This is a difficult concept to prove because platforms like Google Analytics do not supply keyword-level info that can be directly connected to conversions, but the pure authority of branded searches is hard to ignore. If your brand is strong enough, people may not even bother searching for general keywords, and will just search your brand name instead. For example, look at the search volumes around three of the most common car windshield repair keywords on the books.

auto glass search volumewindshield repair search volume

Now, look at the search volume around the brand name of one of the biggest national players in this industry.

Safelite brand search volume

Obviously, not every person searching for any of those keywords is looking to buy auto glass. But a lot of them are. That’s 246,000 people who (probably) know who Safelite is, what they do, and how to find them. That’s why they’re more targeted, conversion-friendly searches than the more general, volatile to change, and less often searched terms such as “auto glass”.

Searching “auto glass repair” is proof positive of the company’s SEO efforts as well – Safelite has secured 3 out of the 10 organic (non-paid) search results on the first page in our area. SEO for brand awareness AND organic search domination? Now that’s authority!

How to Tell When Branding and SEO are Making an Impact

Sure, SEO and branding are a superhero team that can help your business take off. But how do you know if your SEO and brand building efforts are really working and driving meaningful actions such as leads and sales?

Unfortunately, it’s difficult to decipher the exact impact of SEO and brand marketing. As with traditional marketing, measuring every buyer’s true journey from start to finish can be difficult when tracing every interaction is nearly impossible. How many places, digital and physical, did a customer see and interact with your brand before converting? Even the customer may not know.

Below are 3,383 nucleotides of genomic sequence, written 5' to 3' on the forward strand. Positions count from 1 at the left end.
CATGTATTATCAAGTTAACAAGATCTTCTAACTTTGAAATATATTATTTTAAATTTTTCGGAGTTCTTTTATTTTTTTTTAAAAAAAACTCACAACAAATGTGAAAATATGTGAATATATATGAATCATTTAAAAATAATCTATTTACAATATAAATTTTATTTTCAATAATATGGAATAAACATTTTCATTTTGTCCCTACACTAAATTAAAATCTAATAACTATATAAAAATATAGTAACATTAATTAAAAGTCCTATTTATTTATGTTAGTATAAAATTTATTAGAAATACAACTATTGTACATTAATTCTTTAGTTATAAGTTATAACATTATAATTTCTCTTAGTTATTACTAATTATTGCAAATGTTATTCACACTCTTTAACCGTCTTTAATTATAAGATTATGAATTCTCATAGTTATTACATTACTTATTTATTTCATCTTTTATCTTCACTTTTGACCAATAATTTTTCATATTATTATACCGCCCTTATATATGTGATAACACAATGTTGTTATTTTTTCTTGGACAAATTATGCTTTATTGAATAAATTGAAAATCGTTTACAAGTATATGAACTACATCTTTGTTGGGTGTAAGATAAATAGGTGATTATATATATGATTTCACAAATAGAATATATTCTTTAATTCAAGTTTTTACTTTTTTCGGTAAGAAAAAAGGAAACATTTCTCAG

However, we can see how often people are looking for things that are unique to your brand. (How many times your site has appeared when someone has searched for your brand name, for instance.)

Google search console performance report

To do this, you’ll need to have your site connected to Google Search Console. This service allows you to monitor several technical aspects of your site, but most importantly in this case, it helps you see what searches your site is appearing for.

Once your site ownership is verified in Google Search Console, navigate to the Performance report.

Once you’re there, you can see roughly how many Clicks and Impressions your site gets from the organic search result pages. “Clicks” refers to someone clicking on one of your site’s pages via an organic search result, and “Impressions” refers to the number of times a link from your site appeared for a query made by a searcher – AKA, how many times your brand name and website was seen.

To see approximately how often your brand name has been searched for, you can perform a search.

Google Search Console brand performance

Make a new Query filter that contains your brand name, or part of your brand name. You can also add additional filters to capture common brand misspellings or represent common searches that only include part of your brand name (i.e., if your brand is “Freedom Investments”, set a filter that only includes “Freedom”.)